Tuesday, September 11, 2018

Poetry Friday and Slice of Life: S'More Time

is hosting this week's round-up of
poetic goodness. Be sure to stop by 
to see her poem, "a quiet boat."
I love how Amy says that repeated words layer 
like cozy sweaters. I'm letting the poem I wrote
for Slice of Life do double duty this week. 
I join my fellow bloggers in "serving up a slice"to the Tuesday Slice of Life (SOL) community.
Thanks to our friends at Two Writing Teachers for hosting this meeting place
each Tuesday and nurturing our writing lives.

S'more Time

My first camping trip in years
and I loved our nighttime s'mores 
 of crunchy graham crackers
with golden marshmallows toasted to perfection,
and melted chocolate oozing out the sides.
But as I reflect on that culinary delight,
I realize that I need . . .  
 s'more time to gaze at the crackling flames of our campfire,
s'more time to linger in the starry night,
s'more time to watch Sara's and Will's outdoor expertise, 
s'more time to sip hot chocolate around our morning fire,
s'more time to throw rocks into the ocean,
s'more time to dig in the sand,
s'more time to watch Jack and Grandpa take walks together,
s'more time to snuggle a sleepy boy as he sings with me,
s'more time to watch Jack's explorations,
s'more time to savor the magnificent outdoors together.

-Ramona Behnke

Wednesday, September 5, 2018

Spiritual Journey First Thursday: My Path

Welcome to Spiritual Journey First Thursday,
a group of friends who blog monthly about our spiritual journeys. 
Donna who blogs at Mainely Write and our host for September,
has chose the theme My Path as our focus.

When Donna invited us to write about "my path," I ended up thinking about paths that have mattered in my life. In Proverbs 4:26 we read: "Ponder the path of thy feet and let all thy ways be established." I came up with five meaningful paths: my family path, my reading path,
my baking path, my friendship path, and my discipleship path. 

Anyone who reads this blog knows how important family is to me. I'm blessed to be close to my siblings - two sisters and a brother. Even though we lost our parents when they were quite young (both were in their 60s), we have managed to stay close even though we live thousands of miles away from each other. I'll always be glad for the love I share with my husband, for our two fantastic children,
their wonderful spouses, and our two delightful grandsons!

My reading path is one that I've nurtured my entire life. When I became a mother and heard women say they hadn't read a book since they'd had children, I vowed that I would not become one of those women. So I started a book club with friends from our church congregation and neighborhood. When I moved to the Pacific Northwest, it was less than a year before I started another book club. We are currently celebrating our 20th year together. And it's impossible to think of the years I spent as an educator without remembering the books I shared with students and the joy that filled our classroom
as we shared the words of favorite books.

I'm not sure why I decided that my baking path was significant, but it matters to me. I'm not a gourmet baker, but I love 
to share cookies, breads, and cakes from my kitchen 
with friends, neighbors, and loved ones. 

My friendship path is tied up with my reading path and my baking path since some of my best friends are those that I share books
(and baked goods) with frequently. 
"What are you reading?" is my favorite way to greet a friend. 
I hang onto my friends as long as I possibly can. 
I've adopted a quote from a book I once read: 
"If you're ever in my life, you're always in my life."

The path of a disciple of Christ is one that can be challenging and demanding, but so fulfilling. I've chosen to share a poem that I wrote forty years ago as a young missionary in Hong Kong.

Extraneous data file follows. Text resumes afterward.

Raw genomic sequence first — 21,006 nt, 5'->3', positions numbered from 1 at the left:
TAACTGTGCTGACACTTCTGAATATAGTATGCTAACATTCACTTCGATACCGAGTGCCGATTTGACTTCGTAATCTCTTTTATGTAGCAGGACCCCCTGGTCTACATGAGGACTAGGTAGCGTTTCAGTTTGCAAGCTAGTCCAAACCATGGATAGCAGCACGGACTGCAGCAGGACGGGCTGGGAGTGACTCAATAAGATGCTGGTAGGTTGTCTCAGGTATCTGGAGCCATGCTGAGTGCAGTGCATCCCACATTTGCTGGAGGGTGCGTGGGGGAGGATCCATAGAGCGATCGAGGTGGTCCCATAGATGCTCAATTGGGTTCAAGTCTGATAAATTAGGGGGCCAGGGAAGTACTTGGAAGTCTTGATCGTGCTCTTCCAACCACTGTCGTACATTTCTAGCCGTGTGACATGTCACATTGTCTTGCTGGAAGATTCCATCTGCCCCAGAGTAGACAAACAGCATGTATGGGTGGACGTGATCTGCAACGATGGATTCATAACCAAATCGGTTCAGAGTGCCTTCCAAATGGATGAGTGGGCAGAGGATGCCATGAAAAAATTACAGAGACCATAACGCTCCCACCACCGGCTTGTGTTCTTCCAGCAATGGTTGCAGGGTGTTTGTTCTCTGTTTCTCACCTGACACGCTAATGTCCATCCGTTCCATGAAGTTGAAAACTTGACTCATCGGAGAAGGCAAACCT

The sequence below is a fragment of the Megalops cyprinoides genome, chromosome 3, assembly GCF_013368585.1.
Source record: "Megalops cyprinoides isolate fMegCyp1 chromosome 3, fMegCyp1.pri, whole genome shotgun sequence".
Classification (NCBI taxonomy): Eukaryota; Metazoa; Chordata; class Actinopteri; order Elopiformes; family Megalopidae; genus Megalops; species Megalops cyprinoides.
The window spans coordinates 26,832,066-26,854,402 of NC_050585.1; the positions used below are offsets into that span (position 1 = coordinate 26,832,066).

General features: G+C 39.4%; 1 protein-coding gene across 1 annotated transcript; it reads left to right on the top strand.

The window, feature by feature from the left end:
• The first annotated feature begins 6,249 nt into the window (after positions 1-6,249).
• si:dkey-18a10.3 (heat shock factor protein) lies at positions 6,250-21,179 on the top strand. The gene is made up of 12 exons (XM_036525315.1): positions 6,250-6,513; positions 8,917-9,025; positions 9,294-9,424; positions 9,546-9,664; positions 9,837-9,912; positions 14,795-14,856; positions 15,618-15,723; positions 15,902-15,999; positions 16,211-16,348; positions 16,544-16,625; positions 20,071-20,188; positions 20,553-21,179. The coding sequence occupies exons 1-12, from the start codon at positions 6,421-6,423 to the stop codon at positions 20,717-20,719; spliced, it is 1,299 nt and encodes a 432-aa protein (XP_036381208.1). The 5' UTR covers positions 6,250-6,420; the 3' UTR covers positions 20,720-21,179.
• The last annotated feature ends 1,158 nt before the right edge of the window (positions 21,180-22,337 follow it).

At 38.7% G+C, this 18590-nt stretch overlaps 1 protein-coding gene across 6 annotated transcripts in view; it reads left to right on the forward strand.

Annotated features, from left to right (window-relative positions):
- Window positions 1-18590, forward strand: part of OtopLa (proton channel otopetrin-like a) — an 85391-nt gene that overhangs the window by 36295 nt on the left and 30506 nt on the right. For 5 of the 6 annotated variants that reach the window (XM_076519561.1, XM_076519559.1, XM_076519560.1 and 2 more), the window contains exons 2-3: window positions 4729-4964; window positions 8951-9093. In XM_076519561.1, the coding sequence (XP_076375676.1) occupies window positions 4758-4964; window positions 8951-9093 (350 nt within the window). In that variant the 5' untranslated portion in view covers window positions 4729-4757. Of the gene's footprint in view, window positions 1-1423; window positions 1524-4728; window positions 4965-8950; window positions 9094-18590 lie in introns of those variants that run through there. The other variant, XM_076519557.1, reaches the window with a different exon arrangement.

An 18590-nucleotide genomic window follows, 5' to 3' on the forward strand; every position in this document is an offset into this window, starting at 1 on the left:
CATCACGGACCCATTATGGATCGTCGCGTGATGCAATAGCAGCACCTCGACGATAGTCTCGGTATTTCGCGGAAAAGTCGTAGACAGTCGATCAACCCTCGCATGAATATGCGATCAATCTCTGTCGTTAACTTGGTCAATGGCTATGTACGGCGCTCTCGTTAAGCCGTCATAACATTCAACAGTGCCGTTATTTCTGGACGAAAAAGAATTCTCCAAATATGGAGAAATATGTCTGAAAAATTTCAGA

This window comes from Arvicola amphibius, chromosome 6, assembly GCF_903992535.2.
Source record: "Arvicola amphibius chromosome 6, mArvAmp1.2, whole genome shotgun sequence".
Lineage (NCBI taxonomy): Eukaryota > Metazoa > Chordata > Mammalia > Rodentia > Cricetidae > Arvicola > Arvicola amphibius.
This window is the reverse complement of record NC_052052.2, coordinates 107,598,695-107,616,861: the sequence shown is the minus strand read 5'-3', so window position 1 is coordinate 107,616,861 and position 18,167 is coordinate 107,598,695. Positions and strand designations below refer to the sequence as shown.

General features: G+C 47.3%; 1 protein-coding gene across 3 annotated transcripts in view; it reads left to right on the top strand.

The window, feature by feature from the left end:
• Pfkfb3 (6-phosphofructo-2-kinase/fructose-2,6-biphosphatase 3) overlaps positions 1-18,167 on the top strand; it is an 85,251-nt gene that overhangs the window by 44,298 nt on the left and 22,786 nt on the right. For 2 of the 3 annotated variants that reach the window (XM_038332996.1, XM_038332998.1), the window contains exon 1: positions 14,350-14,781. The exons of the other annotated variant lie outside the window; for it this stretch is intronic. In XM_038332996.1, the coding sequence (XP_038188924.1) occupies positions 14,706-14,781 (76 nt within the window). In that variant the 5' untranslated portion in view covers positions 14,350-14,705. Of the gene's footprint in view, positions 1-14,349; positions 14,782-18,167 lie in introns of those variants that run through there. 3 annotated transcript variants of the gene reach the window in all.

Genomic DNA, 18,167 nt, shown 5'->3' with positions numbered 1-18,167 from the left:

I meditate
        Listening to the rhythmic ocean
        Watching the white-capped waves rushing to shore.

I remember
        An Oregon coast
        My first love
        Days forever gone.

I realize
        As the waves rush to meet the shore and subside
        So must the days of our lives
        The woman I am today carries only the
        memories of the girl of yesterday.

I wonder
        Heavenly Father in His wise purposes knows me.
        What small lessons am I being taught each day?

I awaken
        A figure clothed in white brings me to here and now
        A group of the Lord's servants meet for a rebirth
        That birth most important, of water and of the spirit.

I ponder
        A mission is only the beginning of my life
        What will Father ask of me in the coming years?

I pray
        For the strength to always say I will
        And faith to walk with Him by my side.

Thanks, Donna, for encouraging us to ponder our paths. While my paths may seem rather ordinary, without any surprising doors or amazing opportunities, I'm grateful for the lessons I've been taught and for the opportunity I have to walk with the Savior by my side.

Tuesday, September 4, 2018

Slice of Life: Naptime Delayed!

I join my fellow bloggers in "serving up a slice"
to the Tuesday Slice of Life (SOL) community.
Thanks to Stacey, Betsy, BethKathleen,
Deb, Melanie, Lanny, and Kelsey
 for hosting this meeting place each Tuesday
and nurturing our writing lives.

It was 12:50. Lunchtime was over and so was playtime. It was time to drink some milk, read some stories, and take a nap. But Jack had other plans. He reached up and unlocked the sliding glass door to the deck. (Oh no, one more thing he's figured out how to do!)

Normally we don't go outside at this time of day, but Jack felt compelled to investigate the very loud noise. As we stepped onto the deck, he said, "Mo mo." That's his word for motorcycle, but we soon learned that this loud noise was not a motorcycle. It came from far up in a neighbor's tree. 

Jack and I watched carefully as the logger wielding a chain saw cut off 2 feet chunks of the tree at a time and pushed them to the ground. Each time one hit the ground, we chanted boom! I have no idea how tall the tree was (my guess would be somewhere around 40-60 feet), but we watched as the logger descended 2 feet at a time to saw through each piece of trunk and push it to the ground. There was no way we could leave until the workman was on the ground and out of our line of vision.

Sometimes it's important to seize the moment and watch something that doesn't happen very often. And that's how Jack convinced Grandma to delay naptime by almost an hour today!

Friday, August 31, 2018

Poetry Friday: Summer's End

is hosting this week's round-up of
poetic goodness. Be sure to stop by